Continue reading

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April 2017 Local Board Member Report

PurposeLogo cropped

This report covers my Waitematā Local Board Activities during April 2017 as Lead of the Heritage, Urban Design and Planning portfolio; co-holder of the Transport portfolio; Local Board representative on the Parnell Business Association; and member of the Auckland Domain Committee.

Executive Summary

  • I laid the wreath on behalf of the Local Board at the Anzac Day Civic Ceremony at the War Memorial Museum.
  • A very significant variation of conditions for the Bunnings on Great North Road, Grey Lynn, was countered by my sharing of the (publicly-available) application information with residents who then passed it on to the New Zealand Herald. Following an on-site meeting with Council’s Urban Design and Consents teams, Bunnings resiled from much of the application which would have altered conditions that were hard-won in the original hearings process. There is more detail on this below under ‘Resource Consents’.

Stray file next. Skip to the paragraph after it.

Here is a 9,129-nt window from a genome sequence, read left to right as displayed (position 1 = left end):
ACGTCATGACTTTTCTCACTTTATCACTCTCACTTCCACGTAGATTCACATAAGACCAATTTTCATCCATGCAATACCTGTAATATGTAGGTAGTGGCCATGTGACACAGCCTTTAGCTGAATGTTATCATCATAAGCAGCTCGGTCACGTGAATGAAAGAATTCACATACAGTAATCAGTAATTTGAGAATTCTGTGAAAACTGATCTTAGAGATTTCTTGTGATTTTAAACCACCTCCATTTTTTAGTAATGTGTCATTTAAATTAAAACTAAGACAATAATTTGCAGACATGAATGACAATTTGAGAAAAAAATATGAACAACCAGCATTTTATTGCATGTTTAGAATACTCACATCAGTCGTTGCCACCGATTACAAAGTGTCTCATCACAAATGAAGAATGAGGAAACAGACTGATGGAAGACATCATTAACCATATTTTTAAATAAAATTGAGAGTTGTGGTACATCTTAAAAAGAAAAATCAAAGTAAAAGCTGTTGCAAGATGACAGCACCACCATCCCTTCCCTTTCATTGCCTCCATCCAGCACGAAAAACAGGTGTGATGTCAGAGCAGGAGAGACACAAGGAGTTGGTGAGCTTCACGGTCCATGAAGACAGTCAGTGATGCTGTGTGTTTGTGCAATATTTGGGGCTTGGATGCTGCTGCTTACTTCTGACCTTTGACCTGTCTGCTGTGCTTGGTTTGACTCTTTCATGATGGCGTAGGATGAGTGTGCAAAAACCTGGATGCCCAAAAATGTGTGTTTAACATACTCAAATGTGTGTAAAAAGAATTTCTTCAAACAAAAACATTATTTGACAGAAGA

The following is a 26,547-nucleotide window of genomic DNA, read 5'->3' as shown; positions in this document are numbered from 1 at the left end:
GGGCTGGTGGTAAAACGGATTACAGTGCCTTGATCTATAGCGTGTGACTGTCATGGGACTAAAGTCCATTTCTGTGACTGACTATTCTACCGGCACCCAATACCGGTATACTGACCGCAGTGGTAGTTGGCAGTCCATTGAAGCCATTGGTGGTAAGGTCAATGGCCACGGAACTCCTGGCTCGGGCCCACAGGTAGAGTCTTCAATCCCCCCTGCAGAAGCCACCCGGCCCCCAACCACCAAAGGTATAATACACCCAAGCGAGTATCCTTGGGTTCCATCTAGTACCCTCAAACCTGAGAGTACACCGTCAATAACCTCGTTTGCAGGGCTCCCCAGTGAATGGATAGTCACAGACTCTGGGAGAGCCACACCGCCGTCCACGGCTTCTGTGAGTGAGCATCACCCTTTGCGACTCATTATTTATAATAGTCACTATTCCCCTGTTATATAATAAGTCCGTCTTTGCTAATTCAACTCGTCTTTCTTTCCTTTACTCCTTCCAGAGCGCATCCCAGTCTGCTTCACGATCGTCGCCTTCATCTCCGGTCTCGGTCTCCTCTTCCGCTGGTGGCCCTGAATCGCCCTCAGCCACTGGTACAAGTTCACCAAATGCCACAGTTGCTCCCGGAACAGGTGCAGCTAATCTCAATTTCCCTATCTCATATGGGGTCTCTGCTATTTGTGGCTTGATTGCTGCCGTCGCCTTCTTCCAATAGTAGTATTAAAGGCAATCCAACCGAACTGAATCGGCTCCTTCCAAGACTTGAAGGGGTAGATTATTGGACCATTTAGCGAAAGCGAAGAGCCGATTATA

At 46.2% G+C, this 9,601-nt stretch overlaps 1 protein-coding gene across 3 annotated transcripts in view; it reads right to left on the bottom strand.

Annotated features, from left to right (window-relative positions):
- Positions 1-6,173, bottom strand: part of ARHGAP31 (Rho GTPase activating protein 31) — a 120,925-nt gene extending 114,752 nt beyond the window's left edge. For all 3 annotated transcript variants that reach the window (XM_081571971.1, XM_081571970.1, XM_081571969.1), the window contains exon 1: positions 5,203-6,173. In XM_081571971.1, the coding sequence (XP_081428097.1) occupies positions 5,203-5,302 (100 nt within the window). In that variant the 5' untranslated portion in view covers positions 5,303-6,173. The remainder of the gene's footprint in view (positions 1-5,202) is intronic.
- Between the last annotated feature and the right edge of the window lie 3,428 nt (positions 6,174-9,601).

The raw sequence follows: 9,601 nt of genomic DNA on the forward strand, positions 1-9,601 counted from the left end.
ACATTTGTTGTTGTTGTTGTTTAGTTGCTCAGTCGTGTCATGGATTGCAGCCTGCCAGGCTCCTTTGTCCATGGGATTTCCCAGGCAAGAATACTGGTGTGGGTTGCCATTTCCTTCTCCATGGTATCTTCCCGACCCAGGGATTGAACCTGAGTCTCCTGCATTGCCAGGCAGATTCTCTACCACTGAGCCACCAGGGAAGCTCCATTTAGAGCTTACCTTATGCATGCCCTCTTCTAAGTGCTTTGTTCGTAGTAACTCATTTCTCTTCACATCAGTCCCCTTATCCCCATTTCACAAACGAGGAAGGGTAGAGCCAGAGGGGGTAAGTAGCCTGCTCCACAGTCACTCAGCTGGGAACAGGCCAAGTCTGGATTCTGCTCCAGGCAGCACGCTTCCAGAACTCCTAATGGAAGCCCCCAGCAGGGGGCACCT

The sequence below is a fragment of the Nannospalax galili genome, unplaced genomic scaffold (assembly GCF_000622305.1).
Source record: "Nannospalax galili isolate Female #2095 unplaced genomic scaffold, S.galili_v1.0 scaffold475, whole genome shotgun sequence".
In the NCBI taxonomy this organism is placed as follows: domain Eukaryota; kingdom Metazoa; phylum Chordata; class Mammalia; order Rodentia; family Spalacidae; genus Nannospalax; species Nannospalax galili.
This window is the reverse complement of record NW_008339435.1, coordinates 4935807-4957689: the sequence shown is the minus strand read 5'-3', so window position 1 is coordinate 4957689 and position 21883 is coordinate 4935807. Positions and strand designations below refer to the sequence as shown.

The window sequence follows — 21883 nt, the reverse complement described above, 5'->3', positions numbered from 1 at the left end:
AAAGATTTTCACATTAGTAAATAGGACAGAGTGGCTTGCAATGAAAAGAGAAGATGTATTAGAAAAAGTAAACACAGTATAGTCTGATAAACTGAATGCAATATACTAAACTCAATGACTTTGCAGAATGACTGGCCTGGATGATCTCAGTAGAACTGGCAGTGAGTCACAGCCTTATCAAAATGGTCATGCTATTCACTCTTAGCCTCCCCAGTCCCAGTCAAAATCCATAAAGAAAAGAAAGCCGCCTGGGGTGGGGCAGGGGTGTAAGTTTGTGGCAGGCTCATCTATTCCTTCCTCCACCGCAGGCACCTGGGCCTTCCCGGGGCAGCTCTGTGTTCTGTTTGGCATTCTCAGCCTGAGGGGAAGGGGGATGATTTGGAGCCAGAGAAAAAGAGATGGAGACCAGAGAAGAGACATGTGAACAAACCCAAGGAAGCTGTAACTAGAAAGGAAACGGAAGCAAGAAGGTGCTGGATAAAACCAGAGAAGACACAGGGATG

• I drafted the Local Board’s feedback on the proposed Urban Development Agencies legislation, a law that is of potentially major significance in the area although a significant duplication of the role of Panuku Development Auckland. This is set out in full below.
  • I keep track of resource consent applications as they are received by Council, requesting further information, plans and Assessments of Environmental Effects for applications of interest. Significant applications are referred to the relevant residents’ associations for their input which I then relay to planners as part of the Local Board’s input. Reporting of resource consent applications, planning portfolio input, hearings and decisions in the Local Board area for this month is detailed in the Heritage, Urban Design and Planning section of this report under the headings ‘Planning’: ‘Resource Consents’.